Too much analysis brings paralysis


By : Linda S. Heard

The self-ascribed Islamic State of Iraq and the Levant (ISIL) has swept through northern Iraq like a bulldozer on speed and is currently just 60 kilometers from the capital Baghdad. Moreover, it has captured the Al-Qaim crossing permitting the group an unfettered access to its cohorts in Syria. And what is the international community doing in the face of Iraq’s imminent collapse? Precisely nothing!

Or should we be sighing with relief knowing that 300 non-combatant military advisers were sent by President Obama to come to Prime Minister Nuri Al-Maliki’s aid?

Obama appears to be in his usual state of paralysis, the same paralysis he displayed with great fanfare vis-à-vis the Syrian conflict. He’s in a real bind. Firstly, he can’t be seen bombing Sunni areas on behalf of a Shiite government, especially when the US has staunchly backed the predominately Sunni opposition in Syria against its Shiite regime.
Secondly, the American public is war weary, which is, no doubt, why the US corporate media is hyping concerns that “the terrorists” in Iraq present a real and present danger to the US mainland while crying over America’s wasted trillions of dollars expenditure and lost American lives, willfully forgetting that the lives of up to a million Iraqis were cut short. All Obama can do at this juncture is press the premier to be “inclusive” but that’s akin to shutting the gate after the horse has bolted.

The fact is that Al-Maliki isn’t part of the solution. His sectarian style of governance has alienated not only Sunnis and Kurds but also some Shiites. He failed to read the writing on the wall, he ignored the complaints of Sunnis in the province of Anbar who rightly felt neglected and marginalized and now that his failed policies have come home to roost, he’s screaming to Uncle Sam to magic away the mess he created.

But Uncle Obama has no magic potions up his sleeve. Can anyone say with hand on heart that US-led interventions in Libya and Syria or its diplomatic wrangling over the Ukraine-Russia spat have delivered improvements? Al-Maliki rode to power on an American horse, which pushed the Sunnis and other minorities aside — and now Obama wants America’s Shiite prodigy, who thrust Iraq firmly into Iran’s sphere of influence, gone. Ironically, the White House is tempted to cook-up a deal with its archenemy Iran to do the dirty work, which, if happened, would raise heckles throughout the Sunni Arab World. Indeed, since Iraq is an Arab country, in principle, it’s the responsibility of Arab countries to sort this out, but with the region in disarray, the only effective Arab military is Egypt’s that has more than enough on its plate as it is.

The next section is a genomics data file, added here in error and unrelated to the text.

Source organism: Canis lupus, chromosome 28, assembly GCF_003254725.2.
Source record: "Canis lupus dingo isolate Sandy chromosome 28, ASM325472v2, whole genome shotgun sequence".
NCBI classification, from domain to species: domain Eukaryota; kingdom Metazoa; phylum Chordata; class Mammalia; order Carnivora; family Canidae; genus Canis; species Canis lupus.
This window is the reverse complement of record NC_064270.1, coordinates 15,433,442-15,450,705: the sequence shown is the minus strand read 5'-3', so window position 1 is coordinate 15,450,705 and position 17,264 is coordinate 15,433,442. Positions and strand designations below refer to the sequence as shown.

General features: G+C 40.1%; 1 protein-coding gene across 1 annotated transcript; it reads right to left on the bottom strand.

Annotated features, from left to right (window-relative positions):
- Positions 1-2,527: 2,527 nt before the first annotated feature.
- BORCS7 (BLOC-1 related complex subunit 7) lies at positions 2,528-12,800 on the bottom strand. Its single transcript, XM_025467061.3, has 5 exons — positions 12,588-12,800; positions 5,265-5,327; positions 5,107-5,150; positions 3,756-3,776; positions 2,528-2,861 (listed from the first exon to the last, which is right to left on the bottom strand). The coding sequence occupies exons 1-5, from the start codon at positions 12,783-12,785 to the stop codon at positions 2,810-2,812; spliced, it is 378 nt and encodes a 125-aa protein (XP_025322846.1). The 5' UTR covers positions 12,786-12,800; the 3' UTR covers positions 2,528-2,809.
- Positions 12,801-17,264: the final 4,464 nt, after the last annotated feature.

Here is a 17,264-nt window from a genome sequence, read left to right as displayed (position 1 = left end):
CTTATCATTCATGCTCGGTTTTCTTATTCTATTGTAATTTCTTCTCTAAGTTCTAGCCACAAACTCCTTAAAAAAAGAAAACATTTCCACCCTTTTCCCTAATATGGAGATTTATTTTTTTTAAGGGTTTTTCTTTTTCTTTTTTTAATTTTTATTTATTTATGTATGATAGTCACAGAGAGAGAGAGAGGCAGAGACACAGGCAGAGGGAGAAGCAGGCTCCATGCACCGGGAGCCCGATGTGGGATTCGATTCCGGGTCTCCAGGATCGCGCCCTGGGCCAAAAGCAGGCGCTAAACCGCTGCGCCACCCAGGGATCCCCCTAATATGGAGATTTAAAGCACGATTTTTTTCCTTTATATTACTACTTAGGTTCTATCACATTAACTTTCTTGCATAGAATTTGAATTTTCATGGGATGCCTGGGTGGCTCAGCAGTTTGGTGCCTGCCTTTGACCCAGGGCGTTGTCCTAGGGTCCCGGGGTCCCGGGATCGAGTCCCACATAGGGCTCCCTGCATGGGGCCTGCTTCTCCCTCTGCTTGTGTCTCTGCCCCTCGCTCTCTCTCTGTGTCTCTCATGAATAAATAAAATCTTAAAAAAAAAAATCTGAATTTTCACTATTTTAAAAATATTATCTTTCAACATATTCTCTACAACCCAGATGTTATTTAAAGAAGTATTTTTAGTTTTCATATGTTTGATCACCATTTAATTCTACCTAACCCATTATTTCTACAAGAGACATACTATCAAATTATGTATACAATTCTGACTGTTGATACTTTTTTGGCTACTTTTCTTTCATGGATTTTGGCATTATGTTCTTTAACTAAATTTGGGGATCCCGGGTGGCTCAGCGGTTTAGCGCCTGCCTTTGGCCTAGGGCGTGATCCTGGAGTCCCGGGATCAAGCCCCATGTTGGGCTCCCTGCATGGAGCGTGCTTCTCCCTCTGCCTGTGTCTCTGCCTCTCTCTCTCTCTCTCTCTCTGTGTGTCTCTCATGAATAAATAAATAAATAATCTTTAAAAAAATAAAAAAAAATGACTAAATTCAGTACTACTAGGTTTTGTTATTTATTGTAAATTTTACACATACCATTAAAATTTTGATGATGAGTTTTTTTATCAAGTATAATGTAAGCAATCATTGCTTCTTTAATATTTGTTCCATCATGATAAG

It’s been reported that Iran is ready to go once the US gives a green light. However, the Iranian position is far from transparent. On Monday, Iran’s Supreme Leader Ayatollah Ali Khamenei warned the US against intervening in Iraq and is quoted as telling officials that Washington’s aim is to reassert control over the country and fill Cabinet positions with American stooges.

But getting Iraq’s democratically-elected PM to step-down is no easy task for a superpower that’s been punishing Egypt and Thailand for forcibly ousting unpopular leaderships touting “America’s values” — and besides, Al-Maliki does — or rather did until this crisis erupted — retain a substantial following. He’s waved aside US appeals to reach out to Sunnis for years. Evidencing his sectarian mindset was his call to Shiite volunteers and militias to prop-up Iraq’s army that’s doing more retreating than fighting.

Sunni tribes, which in 2008 joined forces with the army to send Al-Qaeda packing, are either remaining on the sidelines or actively engaged with ISIL, remnants of Saddam’s army and former Baathists — whose relationship is based on the “my enemy’s enemy is my friend.” Tribal heads are in no mood to help the Shiite-dominated government, which has let them down time and time again; some have indicated a willingness to reconsider in the event of Al-Maliki’s departure.

Televised reports indicate that ISIL fighters are receiving a warm welcome in Mosul where they’re being kissed by children and bombarded with chocolates by a grateful population, but that love affair is likely to be extremely short-lived judging from ISIL’s brutal actions in Syria. This is déjà vu. Anti-government rebels in Syria, as well as the Free Syrian Army, initially fought alongside ISIL but backed away when the group began torturing, crucifying those refusing to toe the line and chopping off heads

Shiites have heeded the call in substantial numbers; they’ve been using their own money to purchase military uniforms but without training and suitable weapons, all they have is their fervor to protect their areas. Some 50,000 members of the Mahdi Army retrieved their stored uniforms and weapons to parade through the capital’s eastern neighborhood Sadr City, bringing fear to the hearts of Baghdad’s Sunnis. However, it’s notable that the influential Grand Ayatollah Ali Al-Sistani, who has until now eschewed involvement in politics, has called for a new government that “can open new horizons toward a better future for all Iraqis.”

So, in the absence of viable solutions, ISIL, that has an estimated $2 billion war chest and filched “made in the USA” heavy weapons, has free rein to do its worst. With Jordan also in its sights all those involved must put their heads together to halt this terrorist takeover while keeping in mind that too much analysis brings paralysis. Lives and the sovereignty of nations are at stake.




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